According to a 12 month study, Chronic Kidney Disease (CKD) patients on dialysis derive long-term benefit from the minimally invasive placement of a stent that improves the function of dialysis access grafts.
Dialysis is very demanding, and anything that prevents access sites from failing and reduces the need for invasive treatments of surgery will dramatically improve patients' quality of life. Every year nearly 400,000 people undergo dialysis. The blood is accessed and filtered through delicate grafts or veins that often collapse because they cannot handle the high-pressure circuit of purified blood being fed back into the body, forcing them to be continually reopened or having to create new treatment access sites. Results show that these dialysis sites can be successfully kept open using tiny scaffolds called stent grafts for far longer than previously reported.
In a study of 270 dialysis patients who were treated for collapsed access sites, 138 underwent stent grafts while the remaining 132 had balloon angioplasty. After a12 month follow-up, researchers found that two and half times more patients in the stent graft group had continual use of their dialysis access grafts while those who were being treated by balloon angioplasty alone (without invasive interim procedures) did not. Until this data, grafts had been considered short-term solutions, with 75 percent requiring invasive interventions in under a year. An estimated 1 in 10 Americans has some form of chronic kidney disease, according to the National Institutes of Health. End-stage renal disease means the kidneys have failed and can no longer filter waste products from the blood. This condition is fatal without a kidney transplant or dialysis to prevent blood poisoning. An arteriovenous fistula is the gold standard for dialysis access and involves creating a natural blood vessel bypass, but many patients, especially those who are too ill to undergo the invasive surgery, have an arteriovenous graft—a plastic tube sewn into the vein, which easily clogs.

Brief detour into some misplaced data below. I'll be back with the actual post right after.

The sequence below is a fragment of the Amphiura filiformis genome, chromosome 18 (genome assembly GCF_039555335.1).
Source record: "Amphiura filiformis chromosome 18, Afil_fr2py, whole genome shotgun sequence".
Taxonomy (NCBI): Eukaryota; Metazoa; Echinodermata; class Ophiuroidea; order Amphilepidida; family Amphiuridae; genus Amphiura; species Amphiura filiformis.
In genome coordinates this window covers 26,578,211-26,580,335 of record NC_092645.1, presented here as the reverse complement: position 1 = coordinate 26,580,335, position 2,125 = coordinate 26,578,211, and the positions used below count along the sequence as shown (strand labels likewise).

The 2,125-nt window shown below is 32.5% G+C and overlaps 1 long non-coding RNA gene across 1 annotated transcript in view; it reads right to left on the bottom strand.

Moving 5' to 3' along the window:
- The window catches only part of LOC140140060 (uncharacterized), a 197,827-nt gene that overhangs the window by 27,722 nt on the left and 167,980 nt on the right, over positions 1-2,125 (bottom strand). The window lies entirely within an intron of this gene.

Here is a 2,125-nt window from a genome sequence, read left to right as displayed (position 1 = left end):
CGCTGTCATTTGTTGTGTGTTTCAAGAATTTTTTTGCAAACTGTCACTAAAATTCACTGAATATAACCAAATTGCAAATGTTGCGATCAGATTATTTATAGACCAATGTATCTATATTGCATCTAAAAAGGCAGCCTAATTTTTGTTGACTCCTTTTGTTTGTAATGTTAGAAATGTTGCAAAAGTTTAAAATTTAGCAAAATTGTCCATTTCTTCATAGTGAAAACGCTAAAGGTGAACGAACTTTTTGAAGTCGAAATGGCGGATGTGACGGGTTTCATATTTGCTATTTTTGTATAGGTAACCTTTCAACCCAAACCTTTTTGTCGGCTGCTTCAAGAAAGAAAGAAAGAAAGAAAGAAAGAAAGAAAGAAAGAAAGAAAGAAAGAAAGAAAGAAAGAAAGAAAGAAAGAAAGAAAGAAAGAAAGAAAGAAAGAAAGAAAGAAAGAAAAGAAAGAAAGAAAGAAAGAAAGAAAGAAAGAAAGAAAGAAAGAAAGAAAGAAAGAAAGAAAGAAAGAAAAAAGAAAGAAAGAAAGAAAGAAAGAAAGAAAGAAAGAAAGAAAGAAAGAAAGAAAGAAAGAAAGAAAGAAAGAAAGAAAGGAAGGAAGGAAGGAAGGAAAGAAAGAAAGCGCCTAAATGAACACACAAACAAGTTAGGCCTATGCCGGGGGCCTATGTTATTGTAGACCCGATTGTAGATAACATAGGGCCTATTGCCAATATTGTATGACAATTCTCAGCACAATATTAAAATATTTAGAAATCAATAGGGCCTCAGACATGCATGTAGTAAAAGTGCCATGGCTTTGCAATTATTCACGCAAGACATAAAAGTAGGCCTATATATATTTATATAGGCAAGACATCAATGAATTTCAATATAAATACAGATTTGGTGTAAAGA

There is particular turbulence in the area where the graft is sewn that allows blood to flow back up the arm toward the heart. That turbulence tends to incite tissue growth at the sides. These veins thicken and narrow just like a river depositing sediment along a bend. More than 100,000 angioplasties are performed a year due to this narrowing. What this stent method does is not only reopen the vein, but turn the graft into an inline flow, so that the blood enters the vein at a more natural angle.
The stents are made of a medical-grade plastic which are implanted at the time of balloon angioplasty. It is a minimally invasive technique that interventional (surgical) radiologists perform, using just a small incision and medical imaging to guide a small inflated balloon which expands the vein to set the stent in place. The resulting reduction of wear and tear due to these stent grafts helps dialysis access sites stay healthy and open for much longer than expected. For example, there are stent grafts that are still open after three years. This controlled study proves that durable long-term solutions for CKD patients can be achieved, reducing their invasive procedures and thus improving their quality of life.